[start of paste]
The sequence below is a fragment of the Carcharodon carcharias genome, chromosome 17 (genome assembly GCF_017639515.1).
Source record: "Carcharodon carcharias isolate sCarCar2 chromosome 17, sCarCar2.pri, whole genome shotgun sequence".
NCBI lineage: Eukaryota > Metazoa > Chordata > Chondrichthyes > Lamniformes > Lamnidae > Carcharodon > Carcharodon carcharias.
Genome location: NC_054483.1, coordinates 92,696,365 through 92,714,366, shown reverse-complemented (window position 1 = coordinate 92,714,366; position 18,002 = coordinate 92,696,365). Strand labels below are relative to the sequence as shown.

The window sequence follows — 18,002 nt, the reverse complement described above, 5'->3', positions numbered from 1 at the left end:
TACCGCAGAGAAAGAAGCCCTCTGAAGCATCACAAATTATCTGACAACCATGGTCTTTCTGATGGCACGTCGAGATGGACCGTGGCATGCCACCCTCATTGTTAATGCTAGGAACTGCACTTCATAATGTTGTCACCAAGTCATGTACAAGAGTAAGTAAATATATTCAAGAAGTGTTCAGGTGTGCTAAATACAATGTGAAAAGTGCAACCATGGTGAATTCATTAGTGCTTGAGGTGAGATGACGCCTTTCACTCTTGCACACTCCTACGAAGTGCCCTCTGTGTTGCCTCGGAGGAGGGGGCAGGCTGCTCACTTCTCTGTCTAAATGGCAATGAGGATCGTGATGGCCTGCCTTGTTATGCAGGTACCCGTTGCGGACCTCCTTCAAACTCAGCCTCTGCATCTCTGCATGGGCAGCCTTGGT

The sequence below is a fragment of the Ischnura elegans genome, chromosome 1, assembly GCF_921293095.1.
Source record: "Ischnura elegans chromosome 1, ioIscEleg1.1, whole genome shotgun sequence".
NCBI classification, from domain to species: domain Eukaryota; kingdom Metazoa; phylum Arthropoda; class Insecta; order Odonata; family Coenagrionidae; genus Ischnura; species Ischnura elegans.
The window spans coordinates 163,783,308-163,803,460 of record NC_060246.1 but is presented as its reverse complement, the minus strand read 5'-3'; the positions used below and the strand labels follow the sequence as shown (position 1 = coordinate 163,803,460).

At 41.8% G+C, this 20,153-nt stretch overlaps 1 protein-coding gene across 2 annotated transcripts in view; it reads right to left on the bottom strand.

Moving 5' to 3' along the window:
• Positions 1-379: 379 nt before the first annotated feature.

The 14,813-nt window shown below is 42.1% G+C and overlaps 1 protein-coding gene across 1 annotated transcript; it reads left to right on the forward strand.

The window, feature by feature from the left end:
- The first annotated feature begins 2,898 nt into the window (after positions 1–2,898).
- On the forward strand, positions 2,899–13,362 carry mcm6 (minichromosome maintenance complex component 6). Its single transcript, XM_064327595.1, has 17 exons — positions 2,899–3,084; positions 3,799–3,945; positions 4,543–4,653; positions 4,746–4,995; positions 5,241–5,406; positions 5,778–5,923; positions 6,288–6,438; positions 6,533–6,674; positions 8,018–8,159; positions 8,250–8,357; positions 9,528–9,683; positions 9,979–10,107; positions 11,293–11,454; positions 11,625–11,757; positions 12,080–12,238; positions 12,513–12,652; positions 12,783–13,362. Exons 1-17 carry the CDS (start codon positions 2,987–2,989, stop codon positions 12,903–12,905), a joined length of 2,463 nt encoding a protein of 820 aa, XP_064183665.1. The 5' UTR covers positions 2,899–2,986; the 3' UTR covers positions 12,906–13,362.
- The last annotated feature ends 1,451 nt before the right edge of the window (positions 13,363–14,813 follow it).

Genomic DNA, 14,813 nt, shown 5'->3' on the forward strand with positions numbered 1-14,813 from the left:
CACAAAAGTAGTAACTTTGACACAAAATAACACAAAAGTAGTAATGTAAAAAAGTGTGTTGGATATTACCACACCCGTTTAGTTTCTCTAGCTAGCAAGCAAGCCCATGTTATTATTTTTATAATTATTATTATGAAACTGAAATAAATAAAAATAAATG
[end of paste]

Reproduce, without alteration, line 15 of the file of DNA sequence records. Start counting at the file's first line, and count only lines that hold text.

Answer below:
The window, feature by feature from the left end: